Mrs. Tar was a widow who lived in the hotel on the second floor with a few other retired folks. She was always nice and polite but kept to herself. Mostly she sat in the hotel lobby, in the same chair, smoking and watching guests check in and out and other activities.
My brother and I would always be doing something around the lobby, such as, dumping ash trays, dusting, carpet sweeping, and cleaning mirrors. Jack, the know everything, could do everything, handyman, for the hotel, would closely supervise everything we did, which would add to Mrs. Tar’s lobby entertainment.
We liked to play tricks on Jack, which I think Mrs. Tar enjoyed. One trick was to slightly rearrange the furniture in the lobby when Jack wasn’t looking or on a fix-it job in the hotel then watch his reaction as he noticed something was out of place and would then meticulously put things back in their perfect order.
Once we completely switched around two sofas that were facing each other, then unintentionally a guest sat down on one of the sofas. When Jack spotted this, my brother and I could hardly control ourselves. And what made this especially funny was that the guest dozed off for a while which meant that Jack had to control his need for absolute order. Jack paced back and forth with a side eye on the guest and once he woke up and left Jack put the sofas back in their exact places. It was fun tormenting Jack because he never showed any emotions; no slight grin, no frown, and not one word.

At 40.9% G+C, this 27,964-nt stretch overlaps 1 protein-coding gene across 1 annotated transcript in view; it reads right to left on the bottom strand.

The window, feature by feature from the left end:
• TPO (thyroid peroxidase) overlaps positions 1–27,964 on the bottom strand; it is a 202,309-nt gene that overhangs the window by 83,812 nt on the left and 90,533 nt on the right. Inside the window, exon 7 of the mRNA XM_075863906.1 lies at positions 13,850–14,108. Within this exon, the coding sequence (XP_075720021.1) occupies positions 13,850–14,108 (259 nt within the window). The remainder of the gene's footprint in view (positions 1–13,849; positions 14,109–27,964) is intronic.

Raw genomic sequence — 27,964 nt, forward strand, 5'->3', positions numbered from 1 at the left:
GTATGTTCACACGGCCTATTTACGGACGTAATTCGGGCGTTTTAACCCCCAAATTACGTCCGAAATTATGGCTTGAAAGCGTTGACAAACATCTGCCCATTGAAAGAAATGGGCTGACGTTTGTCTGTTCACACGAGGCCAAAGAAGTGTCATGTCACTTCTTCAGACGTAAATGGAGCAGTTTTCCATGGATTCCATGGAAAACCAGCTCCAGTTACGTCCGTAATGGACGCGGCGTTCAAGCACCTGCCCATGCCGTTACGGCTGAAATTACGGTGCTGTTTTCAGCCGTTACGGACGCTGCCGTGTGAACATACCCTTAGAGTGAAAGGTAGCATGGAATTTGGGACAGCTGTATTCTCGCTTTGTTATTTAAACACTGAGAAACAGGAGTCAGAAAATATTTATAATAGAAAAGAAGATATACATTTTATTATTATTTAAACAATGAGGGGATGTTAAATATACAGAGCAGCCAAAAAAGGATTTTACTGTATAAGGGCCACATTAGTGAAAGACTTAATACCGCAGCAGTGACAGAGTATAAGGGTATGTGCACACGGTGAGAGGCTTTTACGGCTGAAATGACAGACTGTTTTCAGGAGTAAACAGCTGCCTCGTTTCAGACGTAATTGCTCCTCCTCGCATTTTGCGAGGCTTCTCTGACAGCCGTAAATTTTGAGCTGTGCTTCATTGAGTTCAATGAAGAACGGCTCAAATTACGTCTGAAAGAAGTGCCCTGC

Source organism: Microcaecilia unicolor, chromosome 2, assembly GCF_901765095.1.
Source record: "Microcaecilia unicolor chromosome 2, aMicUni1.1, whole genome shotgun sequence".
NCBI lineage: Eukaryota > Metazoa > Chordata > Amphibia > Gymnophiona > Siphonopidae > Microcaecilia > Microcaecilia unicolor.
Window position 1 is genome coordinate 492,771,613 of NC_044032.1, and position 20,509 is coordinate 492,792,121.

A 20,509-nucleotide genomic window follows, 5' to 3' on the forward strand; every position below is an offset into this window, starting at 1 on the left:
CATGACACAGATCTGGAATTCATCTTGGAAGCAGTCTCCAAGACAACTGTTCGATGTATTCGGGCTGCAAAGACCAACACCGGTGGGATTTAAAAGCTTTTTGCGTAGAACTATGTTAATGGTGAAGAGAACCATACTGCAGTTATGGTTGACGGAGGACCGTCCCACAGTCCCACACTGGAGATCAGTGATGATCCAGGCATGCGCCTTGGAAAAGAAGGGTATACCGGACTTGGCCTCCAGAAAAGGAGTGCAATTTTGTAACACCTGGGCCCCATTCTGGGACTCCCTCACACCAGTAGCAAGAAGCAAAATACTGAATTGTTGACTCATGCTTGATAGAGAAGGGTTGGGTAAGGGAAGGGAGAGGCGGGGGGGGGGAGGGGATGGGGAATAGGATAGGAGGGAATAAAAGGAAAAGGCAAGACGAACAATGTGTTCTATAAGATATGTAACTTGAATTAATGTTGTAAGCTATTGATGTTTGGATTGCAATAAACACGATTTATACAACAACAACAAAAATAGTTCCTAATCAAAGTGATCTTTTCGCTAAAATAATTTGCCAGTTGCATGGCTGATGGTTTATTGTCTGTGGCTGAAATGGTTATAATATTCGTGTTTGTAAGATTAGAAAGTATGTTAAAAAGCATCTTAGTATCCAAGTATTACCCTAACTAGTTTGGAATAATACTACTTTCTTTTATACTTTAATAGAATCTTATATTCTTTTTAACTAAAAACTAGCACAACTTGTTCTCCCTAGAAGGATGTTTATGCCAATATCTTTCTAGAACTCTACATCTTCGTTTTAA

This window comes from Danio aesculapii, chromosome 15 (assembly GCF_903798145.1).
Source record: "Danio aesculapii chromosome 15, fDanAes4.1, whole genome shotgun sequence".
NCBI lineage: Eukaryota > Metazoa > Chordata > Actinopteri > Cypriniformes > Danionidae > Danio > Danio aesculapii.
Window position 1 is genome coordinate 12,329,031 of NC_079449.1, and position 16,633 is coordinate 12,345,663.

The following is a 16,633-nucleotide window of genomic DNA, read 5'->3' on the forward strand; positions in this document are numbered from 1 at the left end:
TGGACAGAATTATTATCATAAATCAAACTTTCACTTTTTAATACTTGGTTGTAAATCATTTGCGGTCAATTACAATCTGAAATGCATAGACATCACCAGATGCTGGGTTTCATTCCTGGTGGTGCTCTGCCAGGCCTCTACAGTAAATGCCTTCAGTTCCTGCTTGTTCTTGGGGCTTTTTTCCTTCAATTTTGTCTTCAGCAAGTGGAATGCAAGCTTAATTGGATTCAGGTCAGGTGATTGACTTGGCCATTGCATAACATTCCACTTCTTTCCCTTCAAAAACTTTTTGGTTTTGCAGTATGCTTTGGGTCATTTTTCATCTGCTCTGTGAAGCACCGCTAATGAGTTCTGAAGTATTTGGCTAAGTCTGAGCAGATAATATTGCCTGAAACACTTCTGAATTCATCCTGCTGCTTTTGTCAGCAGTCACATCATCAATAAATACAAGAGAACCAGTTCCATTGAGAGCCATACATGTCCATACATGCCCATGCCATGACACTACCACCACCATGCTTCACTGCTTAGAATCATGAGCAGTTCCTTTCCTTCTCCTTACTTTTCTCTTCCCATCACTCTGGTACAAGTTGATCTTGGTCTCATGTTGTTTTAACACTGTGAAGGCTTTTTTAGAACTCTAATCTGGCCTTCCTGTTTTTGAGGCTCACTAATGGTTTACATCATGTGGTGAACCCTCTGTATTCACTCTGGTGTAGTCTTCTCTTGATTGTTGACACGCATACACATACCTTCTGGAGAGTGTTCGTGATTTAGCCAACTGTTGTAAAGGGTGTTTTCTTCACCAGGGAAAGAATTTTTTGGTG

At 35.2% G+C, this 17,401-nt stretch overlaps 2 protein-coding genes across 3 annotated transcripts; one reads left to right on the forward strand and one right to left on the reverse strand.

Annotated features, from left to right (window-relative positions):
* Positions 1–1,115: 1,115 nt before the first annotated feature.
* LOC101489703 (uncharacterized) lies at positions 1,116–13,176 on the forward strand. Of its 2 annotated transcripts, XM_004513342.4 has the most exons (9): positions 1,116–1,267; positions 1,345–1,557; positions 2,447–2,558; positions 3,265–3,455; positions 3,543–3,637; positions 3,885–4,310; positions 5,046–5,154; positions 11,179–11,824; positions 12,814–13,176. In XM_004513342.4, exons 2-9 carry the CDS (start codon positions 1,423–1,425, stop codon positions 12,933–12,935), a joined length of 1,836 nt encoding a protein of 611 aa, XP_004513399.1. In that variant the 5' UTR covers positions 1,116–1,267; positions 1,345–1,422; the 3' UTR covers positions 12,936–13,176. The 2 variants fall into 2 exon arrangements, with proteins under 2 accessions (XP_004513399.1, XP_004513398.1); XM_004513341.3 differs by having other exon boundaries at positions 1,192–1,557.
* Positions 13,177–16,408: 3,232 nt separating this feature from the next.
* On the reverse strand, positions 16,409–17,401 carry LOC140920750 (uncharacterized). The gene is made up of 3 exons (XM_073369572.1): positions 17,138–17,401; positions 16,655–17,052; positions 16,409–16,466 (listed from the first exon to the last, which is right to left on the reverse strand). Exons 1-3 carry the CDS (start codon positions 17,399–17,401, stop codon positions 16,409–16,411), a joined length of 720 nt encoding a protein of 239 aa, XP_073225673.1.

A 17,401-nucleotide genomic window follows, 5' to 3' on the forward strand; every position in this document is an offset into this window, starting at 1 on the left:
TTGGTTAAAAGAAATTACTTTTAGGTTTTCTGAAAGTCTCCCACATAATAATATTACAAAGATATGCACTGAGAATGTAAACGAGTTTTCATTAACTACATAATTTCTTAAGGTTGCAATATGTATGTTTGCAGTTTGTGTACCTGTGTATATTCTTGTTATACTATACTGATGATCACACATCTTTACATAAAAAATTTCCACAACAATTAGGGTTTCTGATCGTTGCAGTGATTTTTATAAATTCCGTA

I think Mrs. Tar liked my brother and I because we always helped her with anything she needed including running any errands. We liked getting cigarettes for her because we would always open the pack for her and borrow one or two. I don’t think she minded. She was a great tipper so we loved to do what we could for her.
My brother and I knew that Judy posed a special threat to Mrs. Tar. because she didn’t move too swiftly. Being a widow, she always wore all black including a hat with a lace vale over her face. Seeing her walking down the dimly lit second floor hall from a distance was spooky. This may have added to Judy’s wrath, but it didn’t seem to slow Judy down one bit.